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This is truly remarkable: The U.S. fixed-income market has a entered a negative interest rate environment. I thought a zero percent interest rate was a structural lower bound. Incorrect!

W00T!! W00T!! W00T!!!

Something I never in my wildest dreams thought I would see in my lifetime.

Debt sales highlight abnormal conditions: The abnormal state of the credit markets came into focus as the US Treasury sold bonds with negative interest rates for the first time and Goldman Sachs prepared to issue its first 50-year debt deal. Both developments… highlighted the difficult choices facing investors at a time when interest rates are at historical lows and the Federal Reserve is moving towards more asset purchases aimed at boosting the economy and staving off deflation. Investors who believe the Fed will succeed in its efforts – which would lead to higher inflation – accepted a yield of minus 0.55 per cent on $10 billion of Treasury Inflation Protected Securities…. At the same time, retail investors looking for higher yields in the current low interest-rate environment were targeted by Goldman, which prepared to sell $250m of 50-year bonds that are expected to pay interest of up to 6.25 per cent. —25 October 2010

Under normal market conditions, interest rates are greater than or equal to zero. This means that the borrower is paying the lender (in the form of interest) for the benefit of temporarily using the lender’s funds. What are the implications of a negative interest rate? Is the borrower being paid by the lender?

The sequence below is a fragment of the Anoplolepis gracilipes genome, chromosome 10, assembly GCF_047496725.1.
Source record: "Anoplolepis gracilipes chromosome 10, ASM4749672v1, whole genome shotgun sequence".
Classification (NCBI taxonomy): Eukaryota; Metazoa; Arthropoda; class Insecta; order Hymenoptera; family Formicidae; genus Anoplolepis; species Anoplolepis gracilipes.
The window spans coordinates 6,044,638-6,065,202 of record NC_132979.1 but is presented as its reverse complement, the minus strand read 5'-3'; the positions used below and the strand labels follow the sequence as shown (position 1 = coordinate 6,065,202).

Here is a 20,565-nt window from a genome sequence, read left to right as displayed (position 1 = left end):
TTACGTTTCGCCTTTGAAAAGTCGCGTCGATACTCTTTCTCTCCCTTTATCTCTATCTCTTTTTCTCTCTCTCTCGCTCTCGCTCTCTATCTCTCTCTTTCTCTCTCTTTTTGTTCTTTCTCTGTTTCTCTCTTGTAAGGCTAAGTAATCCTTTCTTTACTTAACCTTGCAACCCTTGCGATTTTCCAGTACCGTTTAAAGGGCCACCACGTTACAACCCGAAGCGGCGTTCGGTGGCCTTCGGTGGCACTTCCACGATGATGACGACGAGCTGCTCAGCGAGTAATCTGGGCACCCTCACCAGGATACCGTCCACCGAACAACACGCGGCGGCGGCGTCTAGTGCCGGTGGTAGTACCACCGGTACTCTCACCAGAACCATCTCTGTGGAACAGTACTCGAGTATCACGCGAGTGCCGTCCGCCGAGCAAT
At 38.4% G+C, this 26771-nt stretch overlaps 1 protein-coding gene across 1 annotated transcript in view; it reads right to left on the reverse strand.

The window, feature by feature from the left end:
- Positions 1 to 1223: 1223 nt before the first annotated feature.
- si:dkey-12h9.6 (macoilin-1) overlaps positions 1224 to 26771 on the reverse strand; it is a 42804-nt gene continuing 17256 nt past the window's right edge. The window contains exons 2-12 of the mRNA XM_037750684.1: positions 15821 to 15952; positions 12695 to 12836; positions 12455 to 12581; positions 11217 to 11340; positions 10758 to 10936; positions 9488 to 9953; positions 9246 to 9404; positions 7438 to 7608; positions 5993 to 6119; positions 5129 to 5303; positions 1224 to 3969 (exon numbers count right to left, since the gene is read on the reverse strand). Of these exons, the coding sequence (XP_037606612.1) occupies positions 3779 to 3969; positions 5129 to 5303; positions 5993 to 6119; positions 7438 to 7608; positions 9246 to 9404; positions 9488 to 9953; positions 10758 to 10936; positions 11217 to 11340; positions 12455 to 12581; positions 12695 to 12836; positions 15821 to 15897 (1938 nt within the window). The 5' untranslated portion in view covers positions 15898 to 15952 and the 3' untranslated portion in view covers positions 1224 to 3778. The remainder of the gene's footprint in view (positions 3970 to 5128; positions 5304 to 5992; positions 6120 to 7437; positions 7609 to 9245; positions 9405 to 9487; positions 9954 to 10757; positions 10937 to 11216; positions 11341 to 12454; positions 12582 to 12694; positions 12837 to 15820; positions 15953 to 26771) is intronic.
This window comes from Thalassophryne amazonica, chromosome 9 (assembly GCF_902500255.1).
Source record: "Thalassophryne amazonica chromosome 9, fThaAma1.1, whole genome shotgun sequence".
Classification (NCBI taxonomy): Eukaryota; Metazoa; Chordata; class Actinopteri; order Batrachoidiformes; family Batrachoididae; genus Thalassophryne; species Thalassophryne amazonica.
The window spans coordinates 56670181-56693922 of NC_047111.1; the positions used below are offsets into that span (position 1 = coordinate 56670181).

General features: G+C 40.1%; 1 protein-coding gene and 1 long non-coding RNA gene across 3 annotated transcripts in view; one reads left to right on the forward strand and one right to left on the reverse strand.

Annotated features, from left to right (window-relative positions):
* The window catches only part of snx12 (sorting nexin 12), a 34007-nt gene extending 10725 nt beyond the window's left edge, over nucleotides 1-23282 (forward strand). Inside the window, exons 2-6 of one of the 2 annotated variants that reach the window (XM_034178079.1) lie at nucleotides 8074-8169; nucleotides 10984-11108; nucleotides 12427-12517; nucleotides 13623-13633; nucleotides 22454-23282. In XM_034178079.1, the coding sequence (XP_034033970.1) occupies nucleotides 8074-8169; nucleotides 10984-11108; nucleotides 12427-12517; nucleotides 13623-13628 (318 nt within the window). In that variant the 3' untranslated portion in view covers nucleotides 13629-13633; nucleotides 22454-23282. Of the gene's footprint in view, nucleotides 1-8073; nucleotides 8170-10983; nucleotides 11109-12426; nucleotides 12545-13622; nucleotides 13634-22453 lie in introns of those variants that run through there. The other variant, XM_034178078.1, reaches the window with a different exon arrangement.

In the context of yesterday’s Federal Reserve Bank activity, the U.S. Treasury is the borrower, issuing government debt in exchange for cash from the bond buyers, who are the lenders. In a normal interest-rate environment, the Treasury pays interest to buyers of its T-bills, notes and bonds. Negative (effective) interest rates of 0.55%, however, imply that the lenders i.e. purchasers of U.S. debt obligations, are effectively paying the borrower, the U.S. Treasury! At first glance, 0.55% appears to be merely a slight premium. In terms of U.S. government cash flow, it is insignificant. However, in absolute terms, this is equivalent to a lender saying,

“Here! I’ll give you a loan, free of charge. In fact, I will pay YOU $55 million AND let you borrow $10 billion of my money too!”

What was the economic incentive for lenders (bond buyers) at yesterday’s auction? Why would anyone lend money if there were no profits? Were the lenders actually accepting an obligation to pay interest to the borrower? There are probably many answers. The most obvious to me is the expectation that conditions will reverse over the course of time. In fact, encouragement of such inflationary expectations is critical to the success of the Fed’s policy of quantitative easing.

Yesterday’s other market anomaly, Goldman’s ultra-long maturity bond issue, now follows logically. There would be little incentive to purchase short-term paper with negative rates of return. Investors will be more receptive to long-term debt obligations, and be more likely to accept the risk. Thus the motivation for Goldman Sach’s issuance of 50-year maturity bonds, another signal of abnormal market conditions.

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